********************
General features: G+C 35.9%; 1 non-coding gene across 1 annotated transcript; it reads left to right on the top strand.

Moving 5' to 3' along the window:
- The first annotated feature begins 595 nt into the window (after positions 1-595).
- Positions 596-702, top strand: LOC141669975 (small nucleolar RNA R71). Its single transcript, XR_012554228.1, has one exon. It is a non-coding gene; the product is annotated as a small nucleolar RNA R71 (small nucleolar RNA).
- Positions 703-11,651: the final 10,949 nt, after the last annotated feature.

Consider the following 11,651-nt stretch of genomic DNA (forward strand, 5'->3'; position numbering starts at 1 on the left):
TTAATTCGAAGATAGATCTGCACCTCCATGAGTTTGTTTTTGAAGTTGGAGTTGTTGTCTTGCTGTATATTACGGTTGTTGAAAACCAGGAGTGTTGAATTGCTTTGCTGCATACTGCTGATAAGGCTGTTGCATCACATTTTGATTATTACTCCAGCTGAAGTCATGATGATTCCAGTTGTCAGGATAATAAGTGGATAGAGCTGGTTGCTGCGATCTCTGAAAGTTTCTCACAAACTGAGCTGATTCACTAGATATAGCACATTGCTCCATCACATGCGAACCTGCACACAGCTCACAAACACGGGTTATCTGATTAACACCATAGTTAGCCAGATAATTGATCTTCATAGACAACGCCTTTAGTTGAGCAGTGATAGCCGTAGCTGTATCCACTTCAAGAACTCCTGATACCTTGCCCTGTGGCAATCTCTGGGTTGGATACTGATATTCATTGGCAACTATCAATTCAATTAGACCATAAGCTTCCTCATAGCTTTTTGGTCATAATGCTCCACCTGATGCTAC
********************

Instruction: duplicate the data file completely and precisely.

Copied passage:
General features: G+C 35.9%; 1 non-coding gene across 1 annotated transcript; it reads left to right on the top strand.

Moving 5' to 3' along the window:
- The first annotated feature begins 595 nt into the window (after positions 1-595).
- Positions 596-702, top strand: LOC141669975 (small nucleolar RNA R71). Its single transcript, XR_012554228.1, has one exon. It is a non-coding gene; the product is annotated as a small nucleolar RNA R71 (small nucleolar RNA).
- Positions 703-11,651: the final 10,949 nt, after the last annotated feature.

Consider the following 11,651-nt stretch of genomic DNA (forward strand, 5'->3'; position numbering starts at 1 on the left):
TTAATTCGAAGATAGATCTGCACCTCCATGAGTTTGTTTTTGAAGTTGGAGTTGTTGTCTTGCTGTATATTACGGTTGTTGAAAACCAGGAGTGTTGAATTGCTTTGCTGCATACTGCTGATAAGGCTGTTGCATCACATTTTGATTATTACTCCAGCTGAAGTCATGATGATTCCAGTTGTCAGGATAATAAGTGGATAGAGCTGGTTGCTGCGATCTCTGAAAGTTTCTCACAAACTGAGCTGATTCACTAGATATAGCACATTGCTCCATCACATGCGAACCTGCACACAGCTCACAAACACGGGTTATCTGATTAACACCATAGTTAGCCAGATAATTGATCTTCATAGACAACGCCTTTAGTTGAGCAGTGATAGCCGTAGCTGTATCCACTTCAAGAACTCCTGATACCTTGCCCTGTGGCAATCTCTGGGTTGGATACTGATATTCATTGGCAACTATCAATTCAATTAGACCATAAGCTTCCTCATAGCTTTTTGGTCATAATGCTCCACCTGATGCTAC